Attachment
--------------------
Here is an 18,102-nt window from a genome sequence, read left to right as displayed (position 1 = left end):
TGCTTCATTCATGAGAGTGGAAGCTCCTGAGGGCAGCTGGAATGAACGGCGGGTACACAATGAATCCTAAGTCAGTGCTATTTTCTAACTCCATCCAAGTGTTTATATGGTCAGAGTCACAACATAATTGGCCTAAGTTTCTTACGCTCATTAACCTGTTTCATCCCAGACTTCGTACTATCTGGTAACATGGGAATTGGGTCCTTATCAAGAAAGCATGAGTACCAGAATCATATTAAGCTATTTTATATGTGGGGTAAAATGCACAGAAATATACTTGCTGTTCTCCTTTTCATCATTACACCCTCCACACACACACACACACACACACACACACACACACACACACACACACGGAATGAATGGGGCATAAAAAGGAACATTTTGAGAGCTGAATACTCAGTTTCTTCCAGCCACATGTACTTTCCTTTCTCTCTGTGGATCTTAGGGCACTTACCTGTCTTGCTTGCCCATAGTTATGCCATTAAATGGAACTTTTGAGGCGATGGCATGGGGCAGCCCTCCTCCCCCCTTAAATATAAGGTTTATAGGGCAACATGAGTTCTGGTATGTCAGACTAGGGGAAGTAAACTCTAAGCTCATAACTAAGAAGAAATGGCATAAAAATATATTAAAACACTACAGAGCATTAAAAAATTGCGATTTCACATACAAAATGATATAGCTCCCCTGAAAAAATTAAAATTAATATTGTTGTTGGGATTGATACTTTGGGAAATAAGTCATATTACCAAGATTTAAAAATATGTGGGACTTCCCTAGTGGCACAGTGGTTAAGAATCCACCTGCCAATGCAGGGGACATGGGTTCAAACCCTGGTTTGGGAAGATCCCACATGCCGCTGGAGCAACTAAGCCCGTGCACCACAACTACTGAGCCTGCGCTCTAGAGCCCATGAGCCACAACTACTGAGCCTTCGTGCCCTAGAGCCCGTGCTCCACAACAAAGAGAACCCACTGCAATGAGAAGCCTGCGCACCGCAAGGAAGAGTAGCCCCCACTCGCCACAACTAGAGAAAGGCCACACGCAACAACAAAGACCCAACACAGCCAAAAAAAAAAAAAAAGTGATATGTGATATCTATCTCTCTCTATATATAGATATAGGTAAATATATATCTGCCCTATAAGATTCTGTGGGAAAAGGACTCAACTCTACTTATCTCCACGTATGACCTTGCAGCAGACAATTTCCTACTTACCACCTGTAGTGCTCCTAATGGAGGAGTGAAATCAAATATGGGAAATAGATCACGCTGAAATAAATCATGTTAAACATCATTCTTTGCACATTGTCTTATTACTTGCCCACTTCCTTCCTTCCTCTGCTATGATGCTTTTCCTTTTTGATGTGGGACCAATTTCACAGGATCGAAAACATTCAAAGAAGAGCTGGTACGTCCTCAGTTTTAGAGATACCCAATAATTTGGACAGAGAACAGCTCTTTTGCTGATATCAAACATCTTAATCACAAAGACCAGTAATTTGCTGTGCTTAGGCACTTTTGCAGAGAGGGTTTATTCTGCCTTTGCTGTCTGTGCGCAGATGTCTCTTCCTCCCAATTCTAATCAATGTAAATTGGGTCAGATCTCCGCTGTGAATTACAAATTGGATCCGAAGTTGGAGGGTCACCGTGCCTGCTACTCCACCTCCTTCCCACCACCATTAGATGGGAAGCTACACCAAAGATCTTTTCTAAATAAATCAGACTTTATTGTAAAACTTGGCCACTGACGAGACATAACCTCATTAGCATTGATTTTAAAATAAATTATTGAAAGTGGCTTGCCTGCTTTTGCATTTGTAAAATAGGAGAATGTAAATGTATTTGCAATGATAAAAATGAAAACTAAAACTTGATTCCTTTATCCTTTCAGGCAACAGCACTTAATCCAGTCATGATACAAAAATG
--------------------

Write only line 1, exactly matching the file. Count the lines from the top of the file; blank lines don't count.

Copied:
Here is an 18,102-nt window from a genome sequence, read left to right as displayed (position 1 = left end):